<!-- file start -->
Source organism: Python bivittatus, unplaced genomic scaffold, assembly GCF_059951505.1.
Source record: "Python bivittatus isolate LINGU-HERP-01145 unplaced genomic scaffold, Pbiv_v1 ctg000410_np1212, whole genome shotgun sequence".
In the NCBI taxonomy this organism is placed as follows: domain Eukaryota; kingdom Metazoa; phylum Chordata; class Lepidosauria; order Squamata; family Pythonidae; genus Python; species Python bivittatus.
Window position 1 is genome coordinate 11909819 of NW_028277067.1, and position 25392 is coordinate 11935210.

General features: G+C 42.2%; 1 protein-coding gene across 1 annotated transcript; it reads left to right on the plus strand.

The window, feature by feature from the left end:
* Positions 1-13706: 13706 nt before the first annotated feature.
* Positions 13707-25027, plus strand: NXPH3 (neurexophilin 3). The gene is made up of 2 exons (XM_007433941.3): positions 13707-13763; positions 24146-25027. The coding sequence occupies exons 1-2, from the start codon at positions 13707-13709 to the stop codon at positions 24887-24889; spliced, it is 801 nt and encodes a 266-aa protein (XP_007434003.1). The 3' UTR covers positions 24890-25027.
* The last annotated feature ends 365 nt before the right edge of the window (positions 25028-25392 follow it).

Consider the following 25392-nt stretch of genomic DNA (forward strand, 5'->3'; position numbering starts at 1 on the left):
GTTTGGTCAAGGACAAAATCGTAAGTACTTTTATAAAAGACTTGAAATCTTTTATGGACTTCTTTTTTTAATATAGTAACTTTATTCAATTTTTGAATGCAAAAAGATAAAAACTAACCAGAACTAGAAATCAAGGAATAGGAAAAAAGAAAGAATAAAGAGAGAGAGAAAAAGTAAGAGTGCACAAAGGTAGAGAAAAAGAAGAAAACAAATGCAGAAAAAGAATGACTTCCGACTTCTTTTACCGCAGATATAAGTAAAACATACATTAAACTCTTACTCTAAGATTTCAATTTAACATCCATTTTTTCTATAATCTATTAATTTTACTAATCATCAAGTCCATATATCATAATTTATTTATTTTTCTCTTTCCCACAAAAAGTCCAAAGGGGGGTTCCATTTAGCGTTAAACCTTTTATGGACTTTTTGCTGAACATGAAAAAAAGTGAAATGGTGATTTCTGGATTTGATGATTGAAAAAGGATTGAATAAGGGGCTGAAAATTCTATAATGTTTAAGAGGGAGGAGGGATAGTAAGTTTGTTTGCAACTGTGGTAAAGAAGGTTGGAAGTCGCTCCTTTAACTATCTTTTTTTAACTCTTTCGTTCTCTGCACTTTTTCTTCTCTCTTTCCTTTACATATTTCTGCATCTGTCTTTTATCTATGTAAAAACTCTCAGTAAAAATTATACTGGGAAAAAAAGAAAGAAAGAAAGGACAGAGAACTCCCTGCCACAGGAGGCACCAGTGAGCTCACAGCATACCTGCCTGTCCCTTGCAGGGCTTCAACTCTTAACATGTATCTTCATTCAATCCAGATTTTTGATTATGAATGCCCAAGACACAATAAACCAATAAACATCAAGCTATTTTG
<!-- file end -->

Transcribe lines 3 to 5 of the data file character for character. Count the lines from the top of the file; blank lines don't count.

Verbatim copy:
In the NCBI taxonomy this organism is placed as follows: domain Eukaryota; kingdom Metazoa; phylum Chordata; class Lepidosauria; order Squamata; family Pythonidae; genus Python; species Python bivittatus.
Window position 1 is genome coordinate 11909819 of NW_028277067.1, and position 25392 is coordinate 11935210.

General features: G+C 42.2%; 1 protein-coding gene across 1 annotated transcript; it reads left to right on the plus strand.